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Eric J. Lesane v. City of New York

November 3, 2011

ERIC J. LESANE, PLAINTIFF,
v.
CITY OF NEW YORK, ET AL., DEFENDANTS.



The opinion of the court was delivered by: Harold Baer, Jr., United States District Judge:

OPINION AND ORDER

By this Order, the Court decides Defendants' Motion to Dismiss. Plaintiff filed his Complaint on March 22, 2011. On September 19, 2011, Defendants moved, unopposed, to dismiss the Complaint. For the reasons set forth below, Defendants' Motion to Dismiss is granted.

BACKGROUND

Plaintiff, appearing pro se, is a pre-trial detainee in the custody of the City of New York Department of Correction ("DOC"), incarcerated at all times relevant to this litigation at Otis Bantum Correctional Center ("O.B.C.C.") on Rikers Island. Plaintiff brings this action, pursuant to 42 U.S.C. § 1983, alleging inadequate conditions of confinement at O.B.C.C. Plaintiff's allegations include unfair visitation policies, unsanitary food service, inadequate hygiene procedures and difficulty accessing recreation. Plaintiff also alleges that he was denied medical attention on one occasion and that he was strip searched before and after contact visits.

LEGAL STANDARD

Plaintiff's failure to oppose Defendants' Motion to Dismiss, by itself, does not militate dismissal of the Complaint. See McCall v. Pataki, 232 F.3d 321, 322 (2d Cir. 2000); see also Maggette v. Dalsheim, 709 F.2d 800, 802 (2d Cir. 1983). "If a complaint is sufficient to state a claim on which relief can be granted, the plaintiff's failure to respond to a Rule 12(b)(6) motion does not warrant dismissal." McCall, 232 F.3d at 322-23. In deciding an unopposed motion to dismiss, the Court must draw all inferences of fact in favor of the non-moving party. See Cleveland v. Caplaw Enters., 448 F.3d 518, 521 (2d Cir. 2006). In addition, the Court affords a liberal construction to pro se pleadings. Triestman v. Fed. Bureau of Prisons, 470 F.3d 471, 474-75 (2d. Cir. 2006) (citations omitted).

DISCUSSION

A. Visitation Policies

The Plaintiff lacks standing to assert the claims concerning unfair visitation policies because he has failed to demonstrate a sufficient connection to and harm from the Defendants' alleged conduct. The right to initiate a lawsuit brings with it a threshold requirement that prevents a plaintiff from bringing claims before a court on behalf of persons not party to the litigation. See Warth v. Seldin, 422 U.S. 490, 498-99 (1975) ("whether the plaintiff has made a 'case or controversy' . . . within the meaning of Article III . . . is the threshold question in every federal case, determining the power of the court to entertain suit"); Arizonians for Official English v. Arizona, 520 U.S. 43, 64 (1997). The burden of establishing the right to initiate a lawsuit rests with the plaintiff. Lujan v. Defenders of Wildlife, 504 U.S. 555, 561 (1992).

To demonstrate the right to initiate a lawsuit, Plaintiff must show that (i) he has personally suffered some actual or threatened injury as a result of Defendants' alleged illegal conduct; (ii) the injury is fairly traceable to Defendants' conduct; and (iii) the injury is likely to be redressed by the requested relief. Valley Forge Christian College v. American United for Separation of Church and State, Inc., 454 U.S. 464, 472 (1982); Pashaian v. Eccelston Properties, Ltd., 88 F.3d 77, 82 (2d Cir. 1996). Whatever personal interest Plaintiff may have in challenging the Defendants' visitation policies, he does not allege that he suffered injury as a result of their alleged actions. Accordingly, Plaintiff fails to demonstrate that he is entitled to have the Court address his claims regarding visits and how visitors are treated by Defendants.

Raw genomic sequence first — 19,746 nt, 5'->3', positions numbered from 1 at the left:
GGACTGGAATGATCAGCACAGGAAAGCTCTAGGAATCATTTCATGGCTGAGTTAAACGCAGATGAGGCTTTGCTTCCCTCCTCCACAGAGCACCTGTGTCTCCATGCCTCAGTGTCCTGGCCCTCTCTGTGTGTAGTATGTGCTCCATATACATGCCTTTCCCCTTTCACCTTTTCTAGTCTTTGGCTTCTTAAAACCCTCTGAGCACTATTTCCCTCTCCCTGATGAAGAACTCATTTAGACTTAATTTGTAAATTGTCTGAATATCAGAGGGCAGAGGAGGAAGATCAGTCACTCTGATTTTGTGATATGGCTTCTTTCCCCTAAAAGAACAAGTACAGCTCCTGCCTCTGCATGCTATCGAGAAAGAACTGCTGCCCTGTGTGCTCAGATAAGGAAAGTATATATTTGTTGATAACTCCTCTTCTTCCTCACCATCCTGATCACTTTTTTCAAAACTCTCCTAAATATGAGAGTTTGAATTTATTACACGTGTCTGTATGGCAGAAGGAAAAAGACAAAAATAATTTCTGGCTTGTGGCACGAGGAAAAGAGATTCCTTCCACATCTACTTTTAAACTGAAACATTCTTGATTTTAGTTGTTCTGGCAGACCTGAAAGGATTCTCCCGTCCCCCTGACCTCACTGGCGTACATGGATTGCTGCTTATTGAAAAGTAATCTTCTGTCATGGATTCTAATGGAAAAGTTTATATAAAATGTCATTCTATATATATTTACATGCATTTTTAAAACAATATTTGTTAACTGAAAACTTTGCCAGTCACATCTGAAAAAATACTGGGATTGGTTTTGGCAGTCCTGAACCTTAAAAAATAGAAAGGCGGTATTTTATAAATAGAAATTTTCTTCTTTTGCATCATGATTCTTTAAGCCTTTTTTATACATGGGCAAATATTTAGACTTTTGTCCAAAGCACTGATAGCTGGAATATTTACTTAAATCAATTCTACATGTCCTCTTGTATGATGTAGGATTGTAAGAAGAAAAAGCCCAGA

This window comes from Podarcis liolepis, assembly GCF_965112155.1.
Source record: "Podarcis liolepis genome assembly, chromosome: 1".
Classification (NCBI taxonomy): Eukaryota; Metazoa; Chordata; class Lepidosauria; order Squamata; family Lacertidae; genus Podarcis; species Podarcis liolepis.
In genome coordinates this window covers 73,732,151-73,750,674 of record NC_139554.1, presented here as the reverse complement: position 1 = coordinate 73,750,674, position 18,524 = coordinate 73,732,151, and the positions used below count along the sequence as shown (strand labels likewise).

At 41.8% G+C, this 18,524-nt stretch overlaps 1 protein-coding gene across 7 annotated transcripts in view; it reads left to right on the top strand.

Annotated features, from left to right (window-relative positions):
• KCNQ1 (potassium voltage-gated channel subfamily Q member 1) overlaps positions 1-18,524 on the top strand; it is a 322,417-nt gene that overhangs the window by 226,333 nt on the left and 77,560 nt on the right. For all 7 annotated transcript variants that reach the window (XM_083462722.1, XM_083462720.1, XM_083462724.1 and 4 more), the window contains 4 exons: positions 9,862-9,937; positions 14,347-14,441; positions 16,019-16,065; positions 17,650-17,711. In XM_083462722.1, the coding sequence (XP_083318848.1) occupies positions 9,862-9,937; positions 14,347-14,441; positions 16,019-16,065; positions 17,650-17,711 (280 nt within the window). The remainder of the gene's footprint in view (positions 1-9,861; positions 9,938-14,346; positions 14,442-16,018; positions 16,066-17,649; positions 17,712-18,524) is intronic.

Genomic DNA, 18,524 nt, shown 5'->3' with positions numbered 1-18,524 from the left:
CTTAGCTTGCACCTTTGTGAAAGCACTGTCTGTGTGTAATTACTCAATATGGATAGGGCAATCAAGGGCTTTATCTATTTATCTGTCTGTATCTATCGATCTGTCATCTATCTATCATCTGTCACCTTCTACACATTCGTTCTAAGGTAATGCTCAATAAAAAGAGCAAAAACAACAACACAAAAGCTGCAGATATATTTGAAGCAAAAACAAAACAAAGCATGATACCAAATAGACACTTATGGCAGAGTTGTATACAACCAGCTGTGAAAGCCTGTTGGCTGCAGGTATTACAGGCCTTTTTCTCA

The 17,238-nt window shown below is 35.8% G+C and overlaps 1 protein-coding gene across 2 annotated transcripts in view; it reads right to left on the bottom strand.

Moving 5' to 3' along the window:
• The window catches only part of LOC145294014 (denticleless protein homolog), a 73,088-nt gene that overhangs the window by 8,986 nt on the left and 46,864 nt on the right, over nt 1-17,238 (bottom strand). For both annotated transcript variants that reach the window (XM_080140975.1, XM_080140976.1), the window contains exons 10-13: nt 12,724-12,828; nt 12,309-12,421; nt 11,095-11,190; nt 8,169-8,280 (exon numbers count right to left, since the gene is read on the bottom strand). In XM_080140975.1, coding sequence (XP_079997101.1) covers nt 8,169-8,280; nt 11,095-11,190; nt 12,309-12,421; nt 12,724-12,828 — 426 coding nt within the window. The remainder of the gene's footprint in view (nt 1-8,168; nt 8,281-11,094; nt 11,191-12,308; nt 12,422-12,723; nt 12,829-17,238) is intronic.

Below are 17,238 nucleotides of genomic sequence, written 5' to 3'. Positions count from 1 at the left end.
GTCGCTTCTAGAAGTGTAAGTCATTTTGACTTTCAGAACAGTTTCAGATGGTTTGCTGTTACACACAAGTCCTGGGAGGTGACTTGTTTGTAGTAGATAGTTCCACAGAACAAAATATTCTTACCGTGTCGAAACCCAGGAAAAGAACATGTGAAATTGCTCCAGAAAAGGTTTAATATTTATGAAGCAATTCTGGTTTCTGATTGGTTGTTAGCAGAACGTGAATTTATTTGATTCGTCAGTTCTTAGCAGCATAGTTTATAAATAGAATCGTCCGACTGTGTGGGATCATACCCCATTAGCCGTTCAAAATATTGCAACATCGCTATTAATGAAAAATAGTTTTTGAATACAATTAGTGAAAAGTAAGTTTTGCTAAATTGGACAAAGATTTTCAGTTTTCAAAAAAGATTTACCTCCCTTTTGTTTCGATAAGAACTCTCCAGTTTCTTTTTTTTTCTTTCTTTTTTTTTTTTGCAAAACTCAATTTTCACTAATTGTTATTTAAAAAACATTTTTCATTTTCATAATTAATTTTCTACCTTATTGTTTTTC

B. Inadequate Medical Care

Plaintiff's allegation that he was denied medical attention on one occasion does not rise to the level of a constitutional violation. In Estelle v. Gamble, 429 U.S. 97 (1976), the Supreme Court held that "deliberate indifference to serious medical needs constitutes the 'unnecessary and wanton infliction of pain,' proscribed by the Eighth Amendment." Id. at 104. At a minimum, there must be "at least some allegation of a conscious or callous indifference to a prisoner's rights." Zaire v. Dalsheim, 698 F. Supp. 57, 59 (S.D.N.Y. 1988) (citations omitted); see also Gill v. Mooney, 824 F.2d 192, 195-96 (2d Cir. 1987). "Deliberate indifference" must be evidenced by proof that a defendant intentionally denied, delayed access to or interfered with prescribed treatment. Id. at 104-06. See also Hathaway v. Coughlin, 37 F.2d 63, 66-68 (2d Cir. 1994); Gill, 824 F.2d at 195-96; Collins v. Ward, 652 F. Supp. 500, 510 (S.D.N.Y. 1987); Williams v. Coughlin, 650 F. Supp. 955, 957 (S.D.N.Y. 1987).

Plaintiff's allegation that he was denied medical care on one occasion fails to demonstrate that prison officials were deliberately indifferent to his medical needs. Plaintiff fails to allege sufficient facts demonstrating a delay or denial of care to a serious medical need and any ...


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